I could not sleep again last night. All night long, memories of my sins, stacking up before me. I wish I had chosen the path of righteousness through all those years, instead of heeding the calls of my scheming self. I’m not very happy these days. I blame that on the realisation that I spent most of the past three decades subsumed in sin. If only I’d had the piety of my companions. If only I was refined like them. If only I had understood the nature of the world, and of the life we live. Here we are, asleep, just dreaming. Soon we will awake to the true reality, and then we will discover our loss. It will be as if we had been asleep only for an afternoon, or a part of it, all of a sudden wide awake, alert to the accounting that awaits us. Perhaps it is a blessing that I have been granted such great regrets during this dress rehearsal of the sleeplessness to come. May the Lord of my soul enable me to repent and reform, before the curtain’s close.

Wake up

If you’re one of these people still going around telling yourself that the global pandemic is just a fiction, completely made up, fabricated to herald some new world order… wake up. It’s not. For some, it is a health emergency.

Continue reading “Wake up”

Strange hobby

Writing is a strange hobby, because you end up with repeated bouts of extreme depression while writing… and then you get an even heavier dose when it’s done, which usually ends with you deleting every word in a fit of melancholic self-censorship. If only I had taken up watercolours instead. I could’ve been a happy man.

Wide awake

I honestly have no idea what people mean when they say, “We should reject wokeism”. Indeed, I have no idea what they mean by “wokeism” at all, though it reminds me a lot of “political correctness gone mad” — which is to say, we oppose disenfranchised people standing up for their rights. Personally, I refuse to use these terms, loaded with an ill-defined derogatory sentiment. It just seems to be media-speak designed to dispossess people of their natural inclination to pursue equality, fairness and justice. If being alert to injustice is woke, then count me in.


By now we are forgotten. Most we once knew have forgotten us, and we have forgotten them. Amidst 7.7 billion bodies, we are strangers, unknown. Amidst our 68 million countrymen, we are nobodies, known only to a few. We barely know our neighbours; only a few faces on our street.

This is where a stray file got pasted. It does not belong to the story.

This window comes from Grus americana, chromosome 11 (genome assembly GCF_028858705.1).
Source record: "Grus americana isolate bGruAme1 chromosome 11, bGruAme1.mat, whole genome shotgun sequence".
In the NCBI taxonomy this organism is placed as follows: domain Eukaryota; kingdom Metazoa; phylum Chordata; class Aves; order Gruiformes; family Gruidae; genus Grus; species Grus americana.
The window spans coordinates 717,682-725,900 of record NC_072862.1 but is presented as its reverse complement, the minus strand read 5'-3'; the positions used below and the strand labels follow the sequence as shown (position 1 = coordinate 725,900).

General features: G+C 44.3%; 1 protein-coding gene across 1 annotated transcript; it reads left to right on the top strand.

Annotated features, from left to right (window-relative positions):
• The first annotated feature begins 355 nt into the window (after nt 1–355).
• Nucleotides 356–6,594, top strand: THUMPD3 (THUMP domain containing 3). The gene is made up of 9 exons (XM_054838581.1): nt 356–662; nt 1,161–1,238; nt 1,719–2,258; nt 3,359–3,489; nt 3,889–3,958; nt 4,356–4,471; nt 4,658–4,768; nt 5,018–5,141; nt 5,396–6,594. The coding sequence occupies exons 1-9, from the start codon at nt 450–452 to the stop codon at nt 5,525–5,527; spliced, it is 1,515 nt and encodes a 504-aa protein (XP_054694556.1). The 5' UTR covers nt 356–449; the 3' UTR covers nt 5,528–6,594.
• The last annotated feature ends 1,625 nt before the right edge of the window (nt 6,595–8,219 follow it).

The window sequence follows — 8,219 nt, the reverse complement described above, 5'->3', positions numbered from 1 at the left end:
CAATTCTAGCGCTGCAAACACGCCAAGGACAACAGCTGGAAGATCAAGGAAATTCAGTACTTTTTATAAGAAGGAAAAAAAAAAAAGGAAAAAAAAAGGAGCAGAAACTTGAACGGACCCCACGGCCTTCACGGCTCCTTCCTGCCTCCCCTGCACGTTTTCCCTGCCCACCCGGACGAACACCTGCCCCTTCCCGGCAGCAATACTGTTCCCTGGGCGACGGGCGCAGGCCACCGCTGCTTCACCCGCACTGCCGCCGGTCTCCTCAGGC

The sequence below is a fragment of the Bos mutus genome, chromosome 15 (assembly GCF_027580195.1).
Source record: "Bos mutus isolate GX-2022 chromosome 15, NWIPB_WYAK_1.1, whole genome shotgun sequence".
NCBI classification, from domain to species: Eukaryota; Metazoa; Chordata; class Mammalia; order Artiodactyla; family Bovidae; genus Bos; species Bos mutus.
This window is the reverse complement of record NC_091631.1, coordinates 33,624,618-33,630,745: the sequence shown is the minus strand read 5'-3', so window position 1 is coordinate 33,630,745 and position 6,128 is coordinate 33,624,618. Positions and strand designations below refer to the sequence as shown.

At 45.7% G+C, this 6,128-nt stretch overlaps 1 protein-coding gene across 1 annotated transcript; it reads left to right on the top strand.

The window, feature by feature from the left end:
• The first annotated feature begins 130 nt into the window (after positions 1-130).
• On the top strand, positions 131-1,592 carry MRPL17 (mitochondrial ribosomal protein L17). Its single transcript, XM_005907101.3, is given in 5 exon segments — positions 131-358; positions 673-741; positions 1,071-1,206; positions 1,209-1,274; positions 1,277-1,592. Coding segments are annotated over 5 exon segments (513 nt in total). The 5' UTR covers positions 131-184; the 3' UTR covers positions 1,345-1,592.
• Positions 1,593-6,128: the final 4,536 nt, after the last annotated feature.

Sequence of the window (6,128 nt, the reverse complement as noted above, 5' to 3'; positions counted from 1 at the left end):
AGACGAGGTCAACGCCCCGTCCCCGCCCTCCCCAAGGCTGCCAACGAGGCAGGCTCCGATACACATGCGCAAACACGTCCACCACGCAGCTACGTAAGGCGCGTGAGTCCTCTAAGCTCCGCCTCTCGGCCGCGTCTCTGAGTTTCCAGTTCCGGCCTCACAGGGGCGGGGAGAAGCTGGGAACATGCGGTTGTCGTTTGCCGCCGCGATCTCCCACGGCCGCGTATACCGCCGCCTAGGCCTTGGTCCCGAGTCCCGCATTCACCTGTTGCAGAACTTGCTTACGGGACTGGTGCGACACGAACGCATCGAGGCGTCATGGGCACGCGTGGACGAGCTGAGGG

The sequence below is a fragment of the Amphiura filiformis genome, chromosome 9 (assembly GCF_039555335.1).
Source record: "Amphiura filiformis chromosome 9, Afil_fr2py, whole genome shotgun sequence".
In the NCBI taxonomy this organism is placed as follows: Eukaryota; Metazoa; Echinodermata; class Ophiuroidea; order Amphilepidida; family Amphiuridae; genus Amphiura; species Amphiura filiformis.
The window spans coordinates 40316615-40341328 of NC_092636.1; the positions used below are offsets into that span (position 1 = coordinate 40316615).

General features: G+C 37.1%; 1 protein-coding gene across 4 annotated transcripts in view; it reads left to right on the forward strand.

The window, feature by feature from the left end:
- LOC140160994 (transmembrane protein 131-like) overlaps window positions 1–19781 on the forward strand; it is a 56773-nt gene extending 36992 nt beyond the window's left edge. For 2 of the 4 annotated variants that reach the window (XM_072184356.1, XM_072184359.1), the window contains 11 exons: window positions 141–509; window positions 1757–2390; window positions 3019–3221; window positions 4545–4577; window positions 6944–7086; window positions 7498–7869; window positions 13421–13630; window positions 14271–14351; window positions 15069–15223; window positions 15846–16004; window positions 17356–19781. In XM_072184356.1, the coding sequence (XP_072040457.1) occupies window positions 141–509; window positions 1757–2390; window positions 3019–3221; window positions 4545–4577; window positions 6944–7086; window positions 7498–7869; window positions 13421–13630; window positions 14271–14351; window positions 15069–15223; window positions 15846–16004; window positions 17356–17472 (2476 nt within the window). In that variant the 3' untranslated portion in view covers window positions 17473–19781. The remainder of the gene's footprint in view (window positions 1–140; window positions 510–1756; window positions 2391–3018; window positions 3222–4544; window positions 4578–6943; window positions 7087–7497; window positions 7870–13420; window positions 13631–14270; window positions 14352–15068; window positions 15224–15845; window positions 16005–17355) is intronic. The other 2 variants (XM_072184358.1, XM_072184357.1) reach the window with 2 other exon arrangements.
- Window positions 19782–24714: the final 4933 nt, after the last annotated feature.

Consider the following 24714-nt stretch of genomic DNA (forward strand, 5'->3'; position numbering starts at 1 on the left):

Continue reading “Forgotten”


A chance encounter with one I once knew years ago. How incredible how far our paths have diverged. A choice here, took my life off in one direction; another choice, another direction altogether, on and on, multiplied through the years. A choice there, took their life in a completely different direction too. Now we reside in completely different worlds, so unalike, walking completely different paths. How utterly extraordinary.


So convinced were they that God was on their side, that they voted for an executive presidency. But God does not play human politics. If the government should be brought down by anger at the sliding economy, what does that mean for the faithful now? Imagine an executive presidency staffed by a rabid secularist, with the power to rule by decree, turning back the clock on two decades of reforms to enable religious freedom. Of course, the masses are angry today, calling for early elections. The bold vision of the powerful might be about to come crashing down. Alas, the short-sighted plans of the faithful might mean dark days lie ahead. An executive presidency may sound fine when it’s your man in power, but should your fortunes change? Yes, perhaps trampling on the rights of others was not such a great plan after all.

Not my type

Do modern-day publishers no-longer obtain a physical proof of their typeset works before going to market? As an occasional typesetter myself, I find myself perpetually frustrated by the impossibly tiny print in which so many contemporary books seem to be set.

Continue reading “Not my type”

A theory of relativity